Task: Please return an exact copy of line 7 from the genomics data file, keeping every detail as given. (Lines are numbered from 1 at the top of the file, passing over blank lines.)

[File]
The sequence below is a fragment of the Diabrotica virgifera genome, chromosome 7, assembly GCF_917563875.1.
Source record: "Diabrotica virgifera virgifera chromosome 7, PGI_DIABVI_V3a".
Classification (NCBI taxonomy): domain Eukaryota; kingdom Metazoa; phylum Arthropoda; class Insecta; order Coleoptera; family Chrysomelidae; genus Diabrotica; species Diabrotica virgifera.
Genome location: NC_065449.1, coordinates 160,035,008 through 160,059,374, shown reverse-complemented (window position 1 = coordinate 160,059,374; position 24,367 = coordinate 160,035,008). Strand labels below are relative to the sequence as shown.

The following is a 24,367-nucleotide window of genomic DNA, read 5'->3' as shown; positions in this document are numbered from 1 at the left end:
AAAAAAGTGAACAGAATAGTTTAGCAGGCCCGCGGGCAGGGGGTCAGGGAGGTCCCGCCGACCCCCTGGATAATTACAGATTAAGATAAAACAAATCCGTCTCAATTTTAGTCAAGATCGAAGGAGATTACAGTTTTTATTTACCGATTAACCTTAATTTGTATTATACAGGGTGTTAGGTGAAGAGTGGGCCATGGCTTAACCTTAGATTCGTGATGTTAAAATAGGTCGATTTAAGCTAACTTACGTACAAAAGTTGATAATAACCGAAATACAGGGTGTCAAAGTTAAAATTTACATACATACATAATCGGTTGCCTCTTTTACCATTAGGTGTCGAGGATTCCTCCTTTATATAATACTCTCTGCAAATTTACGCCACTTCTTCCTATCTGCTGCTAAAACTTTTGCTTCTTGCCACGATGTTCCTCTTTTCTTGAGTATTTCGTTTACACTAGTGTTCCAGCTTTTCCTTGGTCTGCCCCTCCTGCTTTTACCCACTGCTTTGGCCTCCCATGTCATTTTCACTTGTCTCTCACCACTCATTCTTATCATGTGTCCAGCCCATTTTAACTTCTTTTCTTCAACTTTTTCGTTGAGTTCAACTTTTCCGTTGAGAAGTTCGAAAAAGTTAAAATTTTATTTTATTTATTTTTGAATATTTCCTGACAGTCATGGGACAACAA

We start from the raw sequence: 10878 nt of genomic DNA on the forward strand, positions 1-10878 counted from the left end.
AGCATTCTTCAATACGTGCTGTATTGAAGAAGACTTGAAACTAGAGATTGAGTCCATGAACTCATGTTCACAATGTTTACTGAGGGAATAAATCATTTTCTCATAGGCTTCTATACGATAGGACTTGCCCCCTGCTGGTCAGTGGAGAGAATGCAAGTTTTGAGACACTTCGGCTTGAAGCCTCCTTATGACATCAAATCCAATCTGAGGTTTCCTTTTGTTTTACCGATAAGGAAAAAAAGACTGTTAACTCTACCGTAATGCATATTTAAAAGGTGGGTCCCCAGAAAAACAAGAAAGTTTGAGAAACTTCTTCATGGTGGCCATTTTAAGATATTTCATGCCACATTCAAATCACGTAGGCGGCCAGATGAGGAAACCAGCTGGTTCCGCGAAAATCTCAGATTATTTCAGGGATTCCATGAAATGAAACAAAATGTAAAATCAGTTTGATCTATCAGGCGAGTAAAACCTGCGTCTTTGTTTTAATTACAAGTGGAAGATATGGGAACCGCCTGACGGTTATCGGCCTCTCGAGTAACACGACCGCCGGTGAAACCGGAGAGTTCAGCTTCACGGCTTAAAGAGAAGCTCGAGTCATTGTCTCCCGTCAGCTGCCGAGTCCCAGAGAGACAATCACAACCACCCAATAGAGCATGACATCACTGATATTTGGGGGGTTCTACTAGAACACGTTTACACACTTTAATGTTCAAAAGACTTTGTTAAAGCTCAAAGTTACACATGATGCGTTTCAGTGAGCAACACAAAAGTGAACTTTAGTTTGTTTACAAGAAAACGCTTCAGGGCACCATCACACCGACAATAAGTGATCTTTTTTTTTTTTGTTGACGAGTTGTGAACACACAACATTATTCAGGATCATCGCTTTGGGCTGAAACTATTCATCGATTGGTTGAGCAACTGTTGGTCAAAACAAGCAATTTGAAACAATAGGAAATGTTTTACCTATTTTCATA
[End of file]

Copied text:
We start from the raw sequence: 10878 nt of genomic DNA on the forward strand, positions 1-10878 counted from the left end.